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Maximizing Ministry Impact: Navigating Your New Budget Season with Intentionality

Embrace the fresh start of the new budget season as an opportunity to enhance your ministry's impact. In this blog, discover how allocating your budget wisely is crucial for effectively serving your community. From understanding the financial dynamics that drive decisions to leveraging resources for time-saving solutions and advocating passionately for your ministry's needs, you'll find insightful reminders to empower your budget discussions and decisions.

It’s new budget season! Maybe not exactly when you’re reading this, but you’re at least thinking about your new budget season.

New budget years feel like new calendar years to me. Once I’ve gotten over the financial mistakes and mishaps of last year, I transition my attention towards the hope of a better planned and executed upcoming financial year.

Maybe you’re the person who has the final say on your kids or student ministry budget this year. Maybe somebody else or some committee has the final say on your ministry budget and you’re preparing your pitch to them. Or maybe you have no more than a whisper of influence on the final say of your budget.

Either way, you should use whatever influence you have to make sure your budget covers what your ministry needs this upcoming fiscal year. Here are a couple reminders as to why.


Although we serve a God that ultimately has every detail of our ministry under control, it sometimes feels like something else is controlling our ministry year. I’ll quote the great American poet Clifford Smith Jr here by saying it sometimes feels like “Cash Rules Everything Around Me” when it comes to our practical ministry endeavors.

Are we going to be able to restock the toys in the nursery room this year? Well, that depends on the budget.

What crafts can we provide to go along with the lesson each week for our preschoolers? Well, that depends on the budget.

How many kids are we going to be able to take to camp this summer? Well, that depends on the budget.

How much money do we have to reimburse middle/high school small group leaders when they plan an outing with their students? Well, that depends on the budget. 


How many staff and volunteers can attend training events? Well, that depends on the budget.

How many  care packages can we send to families in crisis this year? Well, that depends on the budget.

Insert whatever big or small line item that’s most relevant to your ministry here. Yes, we will pray and fundraise to add to the pot, but what we have as the base of the budget affects many of the decisions we’re able to make about how we minister to kids and students and how we support volunteers and parents this year.

After God has shown you and your team what financial resources you have available (because C. R. E. A. M. is a thing),  it’s important that you take the time to discern what is the best use of your budget money for the ministry you’ve been called to do.

REMINDER #2: Spending money can also save you time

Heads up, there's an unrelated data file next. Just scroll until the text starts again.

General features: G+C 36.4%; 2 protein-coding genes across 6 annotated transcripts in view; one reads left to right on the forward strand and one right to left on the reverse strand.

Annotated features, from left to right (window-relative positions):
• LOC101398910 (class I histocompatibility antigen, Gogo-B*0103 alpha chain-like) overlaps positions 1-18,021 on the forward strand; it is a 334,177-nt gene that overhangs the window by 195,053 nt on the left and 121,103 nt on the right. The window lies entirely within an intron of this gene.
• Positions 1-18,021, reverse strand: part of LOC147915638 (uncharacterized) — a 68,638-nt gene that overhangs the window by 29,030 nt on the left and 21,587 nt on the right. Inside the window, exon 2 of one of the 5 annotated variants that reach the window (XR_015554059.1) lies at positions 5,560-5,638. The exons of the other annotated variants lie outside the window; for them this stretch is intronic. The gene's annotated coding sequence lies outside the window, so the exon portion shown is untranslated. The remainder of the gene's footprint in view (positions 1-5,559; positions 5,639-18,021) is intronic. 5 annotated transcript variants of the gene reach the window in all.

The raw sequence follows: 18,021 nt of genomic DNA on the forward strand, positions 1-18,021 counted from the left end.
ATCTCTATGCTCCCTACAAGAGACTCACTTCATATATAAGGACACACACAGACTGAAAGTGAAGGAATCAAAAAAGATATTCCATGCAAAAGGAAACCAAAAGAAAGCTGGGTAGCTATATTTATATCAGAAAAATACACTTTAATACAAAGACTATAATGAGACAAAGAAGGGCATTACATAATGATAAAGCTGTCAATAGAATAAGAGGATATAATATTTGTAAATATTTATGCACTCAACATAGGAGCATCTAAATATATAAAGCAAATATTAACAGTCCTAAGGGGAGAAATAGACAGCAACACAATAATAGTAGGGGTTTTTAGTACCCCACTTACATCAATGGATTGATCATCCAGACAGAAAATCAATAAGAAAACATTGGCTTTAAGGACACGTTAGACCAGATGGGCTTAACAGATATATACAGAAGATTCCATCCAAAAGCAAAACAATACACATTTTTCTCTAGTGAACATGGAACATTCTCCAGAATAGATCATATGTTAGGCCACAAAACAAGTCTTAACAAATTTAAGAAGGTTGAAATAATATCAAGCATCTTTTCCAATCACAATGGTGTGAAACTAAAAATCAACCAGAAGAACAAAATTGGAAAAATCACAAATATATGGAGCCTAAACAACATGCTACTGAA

Money is a very important resource we have at our disposal in ministry. Yet I would say that the most important resource we have in ministry (and maybe even life in general) is time. I would go as far as to say that the time you spend with the students, volunteers, and parents of your ministry is the most important resource you have. So, we should be intentional about spending money in a way that can actually save us time, the most important resource.

There are several ways you could spend money in a way that saves you time; but for the purposes of this blog I’ll focus on one: curriculum (surprise, surprise, right?). Not sold on why you should use curriculum for your kids/student ministries? Try reading another blog here and then return to this one.

Over the past twenty years of ministry, I’ve spent the most time as a student ministry leader. At first, I didn’t use curriculum. I realized I was devoting about 15 hours a week to sermon preparation (what was I thinking, right? I blame seminary). When I started using curriculum, I eventually was able to cut that down to about 2 hours. That singular choice of using curriculum gave me 13 hours in my week back! There’s almost no price you can put on that. This intentionality could make your budget decisions even more important and helpful to what God is doing through your ministry.

REMINDER #3: If you aren’t intentional with your budget, somebody else will be.

Someone else being intentional with your budget isn’t necessarily a bad thing. Maybe you have an incredible person who’s surveying the financial situation of your entire church and is distributing the budget equitably. I hope that’s the case for you!

Yet, the best person to be advocating financially for the ministry you lead should probably be you, right? Nobody else knows your kids/students as well as you do. Nobody else can see the financial tensions as well as you can. Nobody else knows stories of discipleship in the lives of your kids and students that are linked to each dollar allocated to your ministry like you do.

Therefore, you need to be intentional in these conversations about the budget for your ministry. For the sake of what Jesus is doing in and through your ministry. 

As you crunch the numbers, develop your pitch, and await the final decisions on your ministry budget for the upcoming year,  I hope these reminders help you prioritize what’s in your budget and help you utilize it for the betterment of the families you serve in your church. Amen!

P.s. If you’d like some help pitching the importance of your ministry budget in general, the importance of curriculum overall, and/or the value of Orange Curriculum specifically, we have free Kids Ministry Pitch Kits and Youth Ministry Pitch Kits to help you communicate everything mentioned above to whoever decides on your budget.

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